“Politics Would Have To Intervene Whenever The Market Transfers Wealth Creation Out Of Europe In A Disproportionate Way”


Lidia Conde | Sebastian Dullien is Director of the IMK Düsseldorf.

Q: Germans have spent 200 billion euros less since the beginning of the epidemic. Will all this money flow into consumption?

A: Not all of it, but a considerable part will be spent. Studies conducted by our institute show that Germans are not only planning to buy new consumer durables such as cars, furniture or houses, but also to spend more money than before on clothes, food or travel. In other words, the savings from the virus will be spent and will provide a strong boost to consumption.

Q: What does the economy expect from the new government and what conditions and investments are necessary for the economy after this epidemic?

A: It is crucial that governments do not forget what we have learned over the past two years. Germany and Europe will have to be strengthened to withstand external shocks. That means, for example, bringing strategic production back to Europe, especially the capacity to manufacture strategically important goods. We have to come up with a good and brave starting concept to mobilise an active European industrial policy. And of course to bring Europe’s infrastructure, including digital networks and networks of CO2-free and non-greenhouse gas emitting energy sources, up to the levels required for the 21st century.

Q: The big economic issue today is inflation, which is suffocating the poorest people while German banks are asking the ECB to react… Do you think we should fear inflation or will the ECB find the best way?

A: So far inflation has been the result of special effects, such as the sharp rise in energy and commodity prices and problems in global supply chains. In Germany, there is also the added effect of the VAT hike in 2021, after its temporary lowering in 2020 due to the pandemic. We are seeing a slowdown in the rise in energy prices, so we are assuming a reduction in inflation this year. On the other hand, as long as there is no strong increase in wages, there is not much risk of inflation spiking in the long term. And we do not see wages rising much at the moment either. I think the ECB is doing the right thing: before raising interest rates it wants to know how prices will develop in the medium term

Q: What other risks do you see for the German and European economies?

A: The biggest risk at present is that a serious conflict, such as an invasion or a new attack could break out between Russia and Ukraine. On the one hand, a war would lead to severe uncertainty in the financial markets and a slowdown in investment. On the other hand, in the event of an armed conflict there would be gas supply problems. (Green Minister Baerbock has warned Russia that the Nord Stream 2 pipeline, which will transport Russian gas to Germany under the Baltic and bypass Ukraine, will only be put into operation if Ukraine’s borders are respected.)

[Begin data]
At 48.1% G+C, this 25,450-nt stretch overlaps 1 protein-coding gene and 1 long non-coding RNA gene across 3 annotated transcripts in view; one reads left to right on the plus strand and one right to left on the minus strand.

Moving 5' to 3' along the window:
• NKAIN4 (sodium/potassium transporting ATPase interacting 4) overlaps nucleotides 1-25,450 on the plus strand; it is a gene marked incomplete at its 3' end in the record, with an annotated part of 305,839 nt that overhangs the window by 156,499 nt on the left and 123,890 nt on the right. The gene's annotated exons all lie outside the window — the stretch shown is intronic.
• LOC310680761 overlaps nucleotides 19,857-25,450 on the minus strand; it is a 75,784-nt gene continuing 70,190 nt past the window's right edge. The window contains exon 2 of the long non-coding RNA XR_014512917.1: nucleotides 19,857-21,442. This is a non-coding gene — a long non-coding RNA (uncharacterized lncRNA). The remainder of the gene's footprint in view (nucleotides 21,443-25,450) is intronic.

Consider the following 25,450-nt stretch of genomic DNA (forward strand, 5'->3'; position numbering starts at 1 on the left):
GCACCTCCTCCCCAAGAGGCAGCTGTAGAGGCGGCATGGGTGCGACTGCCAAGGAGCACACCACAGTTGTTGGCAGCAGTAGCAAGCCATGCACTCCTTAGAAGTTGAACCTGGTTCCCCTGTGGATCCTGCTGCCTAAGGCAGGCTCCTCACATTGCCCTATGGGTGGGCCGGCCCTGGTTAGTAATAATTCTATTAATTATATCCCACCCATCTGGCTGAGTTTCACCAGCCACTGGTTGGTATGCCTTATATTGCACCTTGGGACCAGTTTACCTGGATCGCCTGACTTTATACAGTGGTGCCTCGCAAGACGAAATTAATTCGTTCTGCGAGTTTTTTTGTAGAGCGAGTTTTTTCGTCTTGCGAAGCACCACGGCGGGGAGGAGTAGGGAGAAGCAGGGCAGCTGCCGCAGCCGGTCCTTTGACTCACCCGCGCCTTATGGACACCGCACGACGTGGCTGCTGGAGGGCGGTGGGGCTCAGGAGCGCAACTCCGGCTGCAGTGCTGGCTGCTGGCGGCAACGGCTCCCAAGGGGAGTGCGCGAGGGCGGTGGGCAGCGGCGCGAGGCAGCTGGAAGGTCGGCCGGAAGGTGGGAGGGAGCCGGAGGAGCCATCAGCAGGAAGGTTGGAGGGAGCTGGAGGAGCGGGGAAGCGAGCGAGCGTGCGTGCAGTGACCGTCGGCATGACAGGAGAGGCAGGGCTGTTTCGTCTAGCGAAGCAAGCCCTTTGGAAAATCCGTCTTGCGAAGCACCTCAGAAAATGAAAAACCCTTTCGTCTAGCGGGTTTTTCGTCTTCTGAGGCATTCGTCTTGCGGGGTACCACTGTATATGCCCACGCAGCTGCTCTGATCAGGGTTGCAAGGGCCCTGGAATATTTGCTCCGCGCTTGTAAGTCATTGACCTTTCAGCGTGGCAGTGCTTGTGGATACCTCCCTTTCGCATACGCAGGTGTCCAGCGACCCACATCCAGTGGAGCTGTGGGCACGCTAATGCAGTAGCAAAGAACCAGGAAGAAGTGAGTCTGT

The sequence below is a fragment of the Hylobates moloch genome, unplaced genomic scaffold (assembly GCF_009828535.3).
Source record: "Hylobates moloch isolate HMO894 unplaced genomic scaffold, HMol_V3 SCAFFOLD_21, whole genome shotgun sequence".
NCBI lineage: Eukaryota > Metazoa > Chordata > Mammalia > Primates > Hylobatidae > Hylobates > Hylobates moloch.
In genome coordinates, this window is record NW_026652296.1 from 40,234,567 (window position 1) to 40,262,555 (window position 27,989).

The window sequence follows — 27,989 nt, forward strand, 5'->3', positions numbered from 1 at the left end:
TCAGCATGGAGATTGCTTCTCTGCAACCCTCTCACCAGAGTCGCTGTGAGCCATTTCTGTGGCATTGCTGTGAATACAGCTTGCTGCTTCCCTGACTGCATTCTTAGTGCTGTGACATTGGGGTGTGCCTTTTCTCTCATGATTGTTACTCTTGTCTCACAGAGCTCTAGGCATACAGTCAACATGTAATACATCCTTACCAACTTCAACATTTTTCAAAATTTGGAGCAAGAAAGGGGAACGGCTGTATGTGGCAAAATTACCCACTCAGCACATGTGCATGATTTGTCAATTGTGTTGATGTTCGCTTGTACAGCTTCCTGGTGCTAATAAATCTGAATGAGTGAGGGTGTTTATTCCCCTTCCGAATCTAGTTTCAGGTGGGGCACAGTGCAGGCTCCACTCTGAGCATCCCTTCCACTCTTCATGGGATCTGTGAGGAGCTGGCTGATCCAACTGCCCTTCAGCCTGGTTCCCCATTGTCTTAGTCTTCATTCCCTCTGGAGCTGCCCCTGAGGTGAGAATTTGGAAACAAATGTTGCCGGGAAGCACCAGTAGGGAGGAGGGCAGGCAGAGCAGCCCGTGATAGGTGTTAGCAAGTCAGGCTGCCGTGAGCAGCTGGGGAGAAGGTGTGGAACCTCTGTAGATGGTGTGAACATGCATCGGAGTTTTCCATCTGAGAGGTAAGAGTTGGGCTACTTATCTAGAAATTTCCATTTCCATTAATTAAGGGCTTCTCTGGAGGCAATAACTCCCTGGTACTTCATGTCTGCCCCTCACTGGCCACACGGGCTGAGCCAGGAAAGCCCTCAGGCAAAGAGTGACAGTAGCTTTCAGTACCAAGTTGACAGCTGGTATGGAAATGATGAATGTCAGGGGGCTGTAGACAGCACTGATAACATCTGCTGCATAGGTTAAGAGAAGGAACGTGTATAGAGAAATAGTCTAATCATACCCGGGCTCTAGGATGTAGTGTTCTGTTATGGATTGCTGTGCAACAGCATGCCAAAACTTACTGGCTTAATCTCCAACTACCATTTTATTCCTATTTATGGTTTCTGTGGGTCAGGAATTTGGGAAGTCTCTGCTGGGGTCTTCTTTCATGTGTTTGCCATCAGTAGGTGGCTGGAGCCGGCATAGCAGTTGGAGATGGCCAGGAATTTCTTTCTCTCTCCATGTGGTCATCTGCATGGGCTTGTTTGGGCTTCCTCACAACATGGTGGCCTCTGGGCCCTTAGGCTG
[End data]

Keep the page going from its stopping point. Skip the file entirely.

Q: What do you think about the new rules of the game imposed by China? To what extent will these new rules put an end to good employment or social policy?

A: The best place to produce certain goods is not always the cheapest. Other factors have to be taken into account. For example, where key technologies are produced and developed, wealth is created, wages and taxes are paid, and technological progress is made. If we accept that production in important sectors should move out of Europe, we will have to accept the loss of well-being in the EU. I am convinced that politics would have to intervene whenever the market shifts wealth creation out of Europe in an unconscionable way.

Q: What Europe will come out of this crisis? Is the thought of a more equal and more prosperous Europe for all just an illusion, a pipe dream?

A: Europe has demonstrated in the health crisis that it is capable of action. It tied up in record time the NextGenEU programme, which involves taking on credit in common; something unthinkable only two years ago. The European Central Bank also reacted immediately and made a decisive contribution to maintaining stability in this crisis. These are all resources we can count on in the aftermath of the crisis. I believe they can be the foundations for a less unequal, stronger, more prosperous Europe with less unemployment.

About the Author

Lidia Conde
She studied journalism at the Autonomous University of Barcelona. Since 1991, Lidia lives and works in Germany as a correspondent for several Spanish newspapers, in which she has covered the fall of the Berlin Wall and the German reunification. Seeking an answer to how Europe could become competitive and fair, too.